Source: Eye Radio
The ceasefire monitoring body has called on the army to enforce discipline on soldiers committing any violent acts against civilians.
In March this year, South Sudan’s army commanders unveiled an action plan designed to eliminate acts of conflict-related sexual violence which have been committed by parties in the country’s protracted conflict.
But the Ceasefire and Transitional Security Arrangement Monitoring and Verification Mechanism or CTSAMVM said there are still reports of sexual gender-based violence committed by some members of the army.
This comes after two members of the South Sudan Peoples Defense Forces, SSPDF, were recently arrested by the police for raping a woman in Juba ‘suburb of Gumbo.
“[The woman] later died of her injuries,” revealed General Desta Abiche, CTSAMVM Chairman.
He said such acts of violence are serious violations of the revitalized peace agreement.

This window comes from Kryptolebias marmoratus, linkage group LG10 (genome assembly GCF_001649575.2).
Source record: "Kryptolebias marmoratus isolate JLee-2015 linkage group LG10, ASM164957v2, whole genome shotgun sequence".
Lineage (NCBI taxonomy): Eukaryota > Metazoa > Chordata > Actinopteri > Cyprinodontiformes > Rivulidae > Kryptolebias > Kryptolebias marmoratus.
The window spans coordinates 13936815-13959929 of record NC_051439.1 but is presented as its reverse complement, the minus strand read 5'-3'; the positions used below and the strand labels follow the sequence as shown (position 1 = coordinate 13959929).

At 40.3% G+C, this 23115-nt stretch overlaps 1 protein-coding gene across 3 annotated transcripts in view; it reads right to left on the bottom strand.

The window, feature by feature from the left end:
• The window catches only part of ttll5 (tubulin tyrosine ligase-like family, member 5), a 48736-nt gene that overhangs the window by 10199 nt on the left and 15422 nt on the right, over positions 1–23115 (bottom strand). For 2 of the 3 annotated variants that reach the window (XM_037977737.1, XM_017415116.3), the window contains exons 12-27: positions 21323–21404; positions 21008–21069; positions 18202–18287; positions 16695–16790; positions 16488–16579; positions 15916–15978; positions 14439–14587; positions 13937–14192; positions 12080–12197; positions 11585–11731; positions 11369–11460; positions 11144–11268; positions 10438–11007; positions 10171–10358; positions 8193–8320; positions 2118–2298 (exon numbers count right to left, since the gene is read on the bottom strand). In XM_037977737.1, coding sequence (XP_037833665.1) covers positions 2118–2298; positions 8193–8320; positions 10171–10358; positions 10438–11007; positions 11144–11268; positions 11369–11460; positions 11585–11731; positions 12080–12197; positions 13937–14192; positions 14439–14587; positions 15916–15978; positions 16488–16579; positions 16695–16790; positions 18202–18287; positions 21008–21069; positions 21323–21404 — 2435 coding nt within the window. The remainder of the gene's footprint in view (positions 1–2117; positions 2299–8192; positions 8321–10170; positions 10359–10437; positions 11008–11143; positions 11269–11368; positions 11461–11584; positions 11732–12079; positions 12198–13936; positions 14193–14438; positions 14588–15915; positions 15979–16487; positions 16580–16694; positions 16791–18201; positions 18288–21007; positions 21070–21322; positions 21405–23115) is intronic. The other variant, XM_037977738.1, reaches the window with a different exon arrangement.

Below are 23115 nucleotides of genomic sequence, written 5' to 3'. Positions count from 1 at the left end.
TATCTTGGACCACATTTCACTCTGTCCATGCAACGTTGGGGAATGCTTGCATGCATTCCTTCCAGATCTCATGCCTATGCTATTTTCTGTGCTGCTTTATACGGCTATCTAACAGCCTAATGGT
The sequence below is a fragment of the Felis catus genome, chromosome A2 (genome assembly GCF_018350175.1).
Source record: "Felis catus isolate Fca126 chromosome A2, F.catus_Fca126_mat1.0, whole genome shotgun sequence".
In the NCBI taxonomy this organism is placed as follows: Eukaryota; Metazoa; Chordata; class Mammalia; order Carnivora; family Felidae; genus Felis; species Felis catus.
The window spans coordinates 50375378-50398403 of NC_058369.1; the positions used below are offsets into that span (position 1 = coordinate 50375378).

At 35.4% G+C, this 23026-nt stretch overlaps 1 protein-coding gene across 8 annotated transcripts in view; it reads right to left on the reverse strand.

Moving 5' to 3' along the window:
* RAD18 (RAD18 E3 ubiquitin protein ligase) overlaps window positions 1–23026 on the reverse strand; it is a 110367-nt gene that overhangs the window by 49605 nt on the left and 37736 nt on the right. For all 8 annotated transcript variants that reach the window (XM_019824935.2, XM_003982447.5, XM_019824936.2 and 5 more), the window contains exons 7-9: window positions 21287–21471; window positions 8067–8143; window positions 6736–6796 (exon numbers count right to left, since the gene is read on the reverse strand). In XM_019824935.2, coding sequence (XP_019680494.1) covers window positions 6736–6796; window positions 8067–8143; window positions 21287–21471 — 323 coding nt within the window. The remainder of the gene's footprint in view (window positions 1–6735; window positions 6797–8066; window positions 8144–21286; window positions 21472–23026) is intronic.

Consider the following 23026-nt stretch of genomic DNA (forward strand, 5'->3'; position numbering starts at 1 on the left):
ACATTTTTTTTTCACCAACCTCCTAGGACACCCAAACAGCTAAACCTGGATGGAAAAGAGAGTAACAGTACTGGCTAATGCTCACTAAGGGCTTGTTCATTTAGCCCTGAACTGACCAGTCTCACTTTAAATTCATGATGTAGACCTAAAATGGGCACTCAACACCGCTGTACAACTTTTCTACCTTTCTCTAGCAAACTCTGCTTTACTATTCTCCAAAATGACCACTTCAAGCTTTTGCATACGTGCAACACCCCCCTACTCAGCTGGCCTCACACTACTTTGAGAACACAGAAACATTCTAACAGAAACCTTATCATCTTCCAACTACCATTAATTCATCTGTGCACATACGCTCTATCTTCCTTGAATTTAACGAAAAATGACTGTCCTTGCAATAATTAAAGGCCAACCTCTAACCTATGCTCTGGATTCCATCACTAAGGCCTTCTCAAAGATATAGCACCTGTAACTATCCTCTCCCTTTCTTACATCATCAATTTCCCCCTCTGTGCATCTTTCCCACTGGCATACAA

“6 suspected rapists were arrested, including two soldiers from the SSPDF. This violation is attributable to the SSPDF.”
Genera Abiche told the 12th CTSAMVM Board Meeting in Juba on Friday morning that “the SSPDF [should] take all necessary actions to enforce discipline, and educate all their personnel about SGBV and [its] consequences.”
The ceasefire monitoring body commended the police for arresting the suspects and arraigning them in the court.
Since the eruption of violence in 2013, the United Nations has documented “unspeakable acts of violence against civilians,” which may amount to war crimes.
It said despite the signing of a peace deal between last year, hundreds of women and girls have been raped or suffered other sexual and physical violence in South Sudan.
The UN says women are mostly raped while fetching firewood, food or water – often more than once – as they lack any protection.
The surge in conflict-related sexual violence is attributed to many factors including the breakdown in the rule of law, the destruction of livelihoods, forced displacement and food insecurity, after years of civil war.